Even though many will be enjoying Saints Row on PlayStation Plus very soon, the Volition game studio has been shut down with immediate effect by parent company Embracer Group.
A most unfortunate turn of events, given the company recently celebrated its 30-year anniversary. The news was first announced on X, with several employees posting that they had been let go and that the studio was closing its doors, followed by an official statement on the studio website.
The root cause for the closure is part of parent company Embracer Group’s major company-wide restructuring due to a $2 billion investment deal that failed to materialise late last year. Also, Volition’s series of commercial failures in the gaming space obviously didn’t bode well for the company’s future.
This started back in 2017 with Agents of Mayhem, a terrible decision to try and make a League of Legends and Dota 2-inspired, multiplayer-focussed action-adventure game, much to the dismay of Saints Row fans who just wanted the studio to return to its roots.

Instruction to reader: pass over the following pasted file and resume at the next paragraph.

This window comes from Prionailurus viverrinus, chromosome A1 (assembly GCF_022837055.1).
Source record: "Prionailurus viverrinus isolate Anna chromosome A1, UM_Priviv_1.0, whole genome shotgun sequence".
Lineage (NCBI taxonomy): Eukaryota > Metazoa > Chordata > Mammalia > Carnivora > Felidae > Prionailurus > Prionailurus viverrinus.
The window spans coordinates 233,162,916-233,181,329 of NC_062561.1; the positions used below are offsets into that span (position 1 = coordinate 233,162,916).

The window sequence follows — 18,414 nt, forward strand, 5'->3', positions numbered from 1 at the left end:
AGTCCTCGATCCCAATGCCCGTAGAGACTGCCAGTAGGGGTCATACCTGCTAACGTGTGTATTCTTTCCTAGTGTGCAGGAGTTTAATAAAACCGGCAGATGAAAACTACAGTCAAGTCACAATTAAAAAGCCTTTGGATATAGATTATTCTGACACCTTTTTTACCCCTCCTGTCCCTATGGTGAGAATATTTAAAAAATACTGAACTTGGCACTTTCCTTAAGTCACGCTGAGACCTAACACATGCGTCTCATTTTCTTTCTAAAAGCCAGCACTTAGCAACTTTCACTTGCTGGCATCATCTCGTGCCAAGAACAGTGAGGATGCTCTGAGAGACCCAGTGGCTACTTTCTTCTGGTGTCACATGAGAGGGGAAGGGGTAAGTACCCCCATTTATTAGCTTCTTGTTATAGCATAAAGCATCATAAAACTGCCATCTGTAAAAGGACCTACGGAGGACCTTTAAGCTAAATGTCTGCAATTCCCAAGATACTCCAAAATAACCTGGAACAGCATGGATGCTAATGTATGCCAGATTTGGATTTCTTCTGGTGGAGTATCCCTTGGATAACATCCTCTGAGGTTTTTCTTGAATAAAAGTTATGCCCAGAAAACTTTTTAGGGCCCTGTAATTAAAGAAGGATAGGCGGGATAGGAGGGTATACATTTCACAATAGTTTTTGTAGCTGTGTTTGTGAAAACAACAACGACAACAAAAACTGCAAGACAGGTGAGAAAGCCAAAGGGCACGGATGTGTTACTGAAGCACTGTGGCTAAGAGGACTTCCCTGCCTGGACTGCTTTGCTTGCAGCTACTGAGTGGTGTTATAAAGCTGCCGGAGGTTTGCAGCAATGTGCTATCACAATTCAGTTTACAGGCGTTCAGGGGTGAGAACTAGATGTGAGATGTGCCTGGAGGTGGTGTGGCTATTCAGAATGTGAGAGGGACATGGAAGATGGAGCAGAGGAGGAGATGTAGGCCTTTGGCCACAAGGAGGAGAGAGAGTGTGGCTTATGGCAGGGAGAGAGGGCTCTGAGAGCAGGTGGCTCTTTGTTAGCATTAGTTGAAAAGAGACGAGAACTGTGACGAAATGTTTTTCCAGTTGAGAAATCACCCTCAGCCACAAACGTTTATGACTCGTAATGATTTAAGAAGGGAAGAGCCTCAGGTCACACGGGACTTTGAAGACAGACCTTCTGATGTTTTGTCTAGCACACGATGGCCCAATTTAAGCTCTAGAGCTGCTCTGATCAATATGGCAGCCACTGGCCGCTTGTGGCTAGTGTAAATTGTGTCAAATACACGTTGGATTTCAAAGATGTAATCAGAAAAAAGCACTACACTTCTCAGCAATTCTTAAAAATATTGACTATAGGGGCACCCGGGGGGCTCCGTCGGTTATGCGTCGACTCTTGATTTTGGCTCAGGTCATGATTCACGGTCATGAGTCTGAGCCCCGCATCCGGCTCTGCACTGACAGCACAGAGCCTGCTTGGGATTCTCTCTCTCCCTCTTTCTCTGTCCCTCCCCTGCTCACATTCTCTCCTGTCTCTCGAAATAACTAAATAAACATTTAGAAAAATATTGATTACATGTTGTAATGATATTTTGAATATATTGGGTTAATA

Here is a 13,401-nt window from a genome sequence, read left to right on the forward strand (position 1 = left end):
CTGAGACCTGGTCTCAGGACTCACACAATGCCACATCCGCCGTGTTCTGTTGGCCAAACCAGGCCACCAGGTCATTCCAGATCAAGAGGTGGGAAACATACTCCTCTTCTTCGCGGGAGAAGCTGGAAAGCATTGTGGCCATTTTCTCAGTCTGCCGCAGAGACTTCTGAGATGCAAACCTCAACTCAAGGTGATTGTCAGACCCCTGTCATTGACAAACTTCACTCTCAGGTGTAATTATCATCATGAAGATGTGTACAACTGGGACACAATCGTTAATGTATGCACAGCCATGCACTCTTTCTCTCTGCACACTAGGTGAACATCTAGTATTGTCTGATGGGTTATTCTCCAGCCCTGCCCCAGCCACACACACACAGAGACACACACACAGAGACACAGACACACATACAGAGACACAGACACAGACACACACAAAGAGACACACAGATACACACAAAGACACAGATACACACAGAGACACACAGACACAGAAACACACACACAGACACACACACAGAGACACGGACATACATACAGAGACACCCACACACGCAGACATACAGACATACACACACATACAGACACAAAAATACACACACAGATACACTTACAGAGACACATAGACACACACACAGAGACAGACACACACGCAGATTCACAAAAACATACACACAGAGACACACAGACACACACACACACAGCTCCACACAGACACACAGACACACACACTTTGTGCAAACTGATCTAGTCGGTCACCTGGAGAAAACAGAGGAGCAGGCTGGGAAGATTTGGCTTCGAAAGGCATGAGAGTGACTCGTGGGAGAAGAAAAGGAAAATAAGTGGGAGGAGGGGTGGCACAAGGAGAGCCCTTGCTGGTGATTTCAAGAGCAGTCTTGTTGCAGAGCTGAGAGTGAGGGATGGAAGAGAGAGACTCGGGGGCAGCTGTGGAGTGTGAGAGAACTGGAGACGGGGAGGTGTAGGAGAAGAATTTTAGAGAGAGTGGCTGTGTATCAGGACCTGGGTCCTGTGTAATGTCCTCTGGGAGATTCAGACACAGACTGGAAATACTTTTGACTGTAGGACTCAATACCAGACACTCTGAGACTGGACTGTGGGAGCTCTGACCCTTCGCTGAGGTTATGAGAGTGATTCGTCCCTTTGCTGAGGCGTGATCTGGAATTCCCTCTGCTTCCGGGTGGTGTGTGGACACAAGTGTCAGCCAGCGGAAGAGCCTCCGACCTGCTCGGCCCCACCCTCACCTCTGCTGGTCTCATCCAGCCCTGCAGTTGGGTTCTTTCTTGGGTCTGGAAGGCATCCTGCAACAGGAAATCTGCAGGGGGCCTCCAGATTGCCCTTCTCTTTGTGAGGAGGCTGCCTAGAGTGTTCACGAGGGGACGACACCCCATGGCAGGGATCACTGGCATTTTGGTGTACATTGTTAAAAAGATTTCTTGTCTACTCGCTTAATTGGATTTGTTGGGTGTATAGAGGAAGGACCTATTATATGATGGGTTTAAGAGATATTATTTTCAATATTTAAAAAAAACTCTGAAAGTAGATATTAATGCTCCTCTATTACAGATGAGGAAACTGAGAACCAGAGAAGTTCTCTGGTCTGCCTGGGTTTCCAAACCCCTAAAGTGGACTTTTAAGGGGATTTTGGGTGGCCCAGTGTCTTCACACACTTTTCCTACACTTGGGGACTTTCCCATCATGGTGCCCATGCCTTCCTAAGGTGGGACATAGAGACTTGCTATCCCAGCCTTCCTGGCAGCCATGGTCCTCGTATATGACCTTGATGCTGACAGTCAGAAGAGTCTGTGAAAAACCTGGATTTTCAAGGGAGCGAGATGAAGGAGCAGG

Volition did end up listening to the community, however we all know the Saints Row remake failed to live up to our expectations. It struggled to create it’s own identity by blending the first two games narrative with the crazy antics of Saints Row 3 and 4, resulting in a mixed bag of storytelling and flat jokes that failed to reach its audience, plus underwhelming gameplay mechanics, a boring open world, and the fact the game released in a buggy, almost-unplayable state.
Perhaps I’m being a bit harsh, but that doesn’t take away from the many great titles under Volition’s belt, the original Saints Row series was a massive success that offered tons of gameplay, a wide variety of customisation, and a wacky sandbox alternative, when compared to Rockstar’s realism-inspired GTA IV and V.
I also loved Red Faction: Guerrilla, it was the first truly next-gen title to hit the Xbox 360, and set you loose on the planet of Mars with a hammer, some explosive charges and a vehicle to wreak havoc upon its fully destructible buildings. Something we have yet to see again in other triple-A titles, save for a few action set pieces, and an indie-developed voxel-based game called TearDown.
Nonetheless, Volition’s farewell statement ends on a sweet note, “To help our team, we are working to provide job assistance and help smooth the transition of our Volition family members. We thank our customers and fans around the world for all the love and support over the years. You will always be in our hearts.”